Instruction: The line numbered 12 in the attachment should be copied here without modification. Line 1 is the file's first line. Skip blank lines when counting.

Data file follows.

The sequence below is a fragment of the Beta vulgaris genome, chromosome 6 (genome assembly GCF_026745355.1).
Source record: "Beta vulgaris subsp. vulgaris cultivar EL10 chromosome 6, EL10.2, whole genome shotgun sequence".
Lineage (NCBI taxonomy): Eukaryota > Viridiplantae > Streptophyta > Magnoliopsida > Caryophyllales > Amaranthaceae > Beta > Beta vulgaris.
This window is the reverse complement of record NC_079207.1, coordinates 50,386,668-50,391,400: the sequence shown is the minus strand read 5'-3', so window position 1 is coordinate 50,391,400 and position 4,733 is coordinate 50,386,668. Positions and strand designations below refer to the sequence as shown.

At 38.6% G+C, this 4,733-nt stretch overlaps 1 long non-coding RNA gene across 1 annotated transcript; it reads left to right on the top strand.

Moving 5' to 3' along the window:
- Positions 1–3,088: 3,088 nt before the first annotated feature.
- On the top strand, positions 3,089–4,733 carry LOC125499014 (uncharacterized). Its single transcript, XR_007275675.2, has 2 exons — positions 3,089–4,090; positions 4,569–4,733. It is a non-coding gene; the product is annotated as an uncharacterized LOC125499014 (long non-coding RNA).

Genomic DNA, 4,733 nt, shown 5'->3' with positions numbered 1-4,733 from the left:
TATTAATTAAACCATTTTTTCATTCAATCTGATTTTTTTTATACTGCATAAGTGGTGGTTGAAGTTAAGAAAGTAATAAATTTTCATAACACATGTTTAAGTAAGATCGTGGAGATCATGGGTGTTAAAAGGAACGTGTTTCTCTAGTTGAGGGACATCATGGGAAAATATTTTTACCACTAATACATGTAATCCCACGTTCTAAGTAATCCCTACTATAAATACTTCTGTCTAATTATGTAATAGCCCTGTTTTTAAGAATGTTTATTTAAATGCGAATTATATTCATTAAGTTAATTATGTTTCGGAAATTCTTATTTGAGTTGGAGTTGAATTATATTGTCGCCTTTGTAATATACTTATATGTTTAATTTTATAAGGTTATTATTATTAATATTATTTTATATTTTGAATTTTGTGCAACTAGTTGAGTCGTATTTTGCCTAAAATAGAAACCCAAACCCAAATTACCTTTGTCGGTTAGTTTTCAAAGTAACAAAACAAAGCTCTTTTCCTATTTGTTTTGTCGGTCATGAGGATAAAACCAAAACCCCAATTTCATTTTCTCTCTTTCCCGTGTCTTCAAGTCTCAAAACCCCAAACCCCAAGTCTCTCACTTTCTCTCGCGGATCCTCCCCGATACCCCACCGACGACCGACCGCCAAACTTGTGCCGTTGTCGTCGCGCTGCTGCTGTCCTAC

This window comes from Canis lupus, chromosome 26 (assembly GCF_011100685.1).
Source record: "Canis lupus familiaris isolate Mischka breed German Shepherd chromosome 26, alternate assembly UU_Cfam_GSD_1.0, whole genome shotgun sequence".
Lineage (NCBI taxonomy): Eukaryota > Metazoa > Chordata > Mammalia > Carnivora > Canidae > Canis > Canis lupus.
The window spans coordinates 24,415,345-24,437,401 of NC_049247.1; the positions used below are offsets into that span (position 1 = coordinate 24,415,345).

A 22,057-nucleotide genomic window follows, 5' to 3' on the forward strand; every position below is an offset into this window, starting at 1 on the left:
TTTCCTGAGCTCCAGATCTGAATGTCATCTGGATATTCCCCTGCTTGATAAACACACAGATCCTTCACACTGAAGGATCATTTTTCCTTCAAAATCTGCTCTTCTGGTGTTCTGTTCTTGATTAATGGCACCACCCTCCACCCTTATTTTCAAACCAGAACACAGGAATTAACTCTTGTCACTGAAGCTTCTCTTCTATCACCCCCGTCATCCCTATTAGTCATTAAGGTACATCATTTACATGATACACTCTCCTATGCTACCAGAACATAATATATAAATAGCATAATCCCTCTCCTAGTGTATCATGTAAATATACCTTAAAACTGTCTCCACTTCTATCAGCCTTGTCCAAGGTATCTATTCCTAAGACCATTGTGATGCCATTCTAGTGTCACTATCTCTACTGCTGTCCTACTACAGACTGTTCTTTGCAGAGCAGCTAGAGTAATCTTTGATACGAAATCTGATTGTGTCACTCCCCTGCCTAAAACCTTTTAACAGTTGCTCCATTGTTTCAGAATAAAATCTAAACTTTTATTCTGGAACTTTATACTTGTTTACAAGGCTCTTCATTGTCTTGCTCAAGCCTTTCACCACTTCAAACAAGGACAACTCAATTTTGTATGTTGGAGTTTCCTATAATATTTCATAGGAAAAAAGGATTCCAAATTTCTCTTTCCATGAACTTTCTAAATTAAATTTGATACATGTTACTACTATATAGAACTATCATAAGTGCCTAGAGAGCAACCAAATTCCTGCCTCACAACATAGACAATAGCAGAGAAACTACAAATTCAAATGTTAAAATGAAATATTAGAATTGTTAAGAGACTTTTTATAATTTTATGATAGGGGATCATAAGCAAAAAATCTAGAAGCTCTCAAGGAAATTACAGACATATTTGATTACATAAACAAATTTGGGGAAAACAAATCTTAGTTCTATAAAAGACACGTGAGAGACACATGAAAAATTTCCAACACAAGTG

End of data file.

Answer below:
Source record: "Canis lupus familiaris isolate Mischka breed German Shepherd chromosome 26, alternate assembly UU_Cfam_GSD_1.0, whole genome shotgun sequence".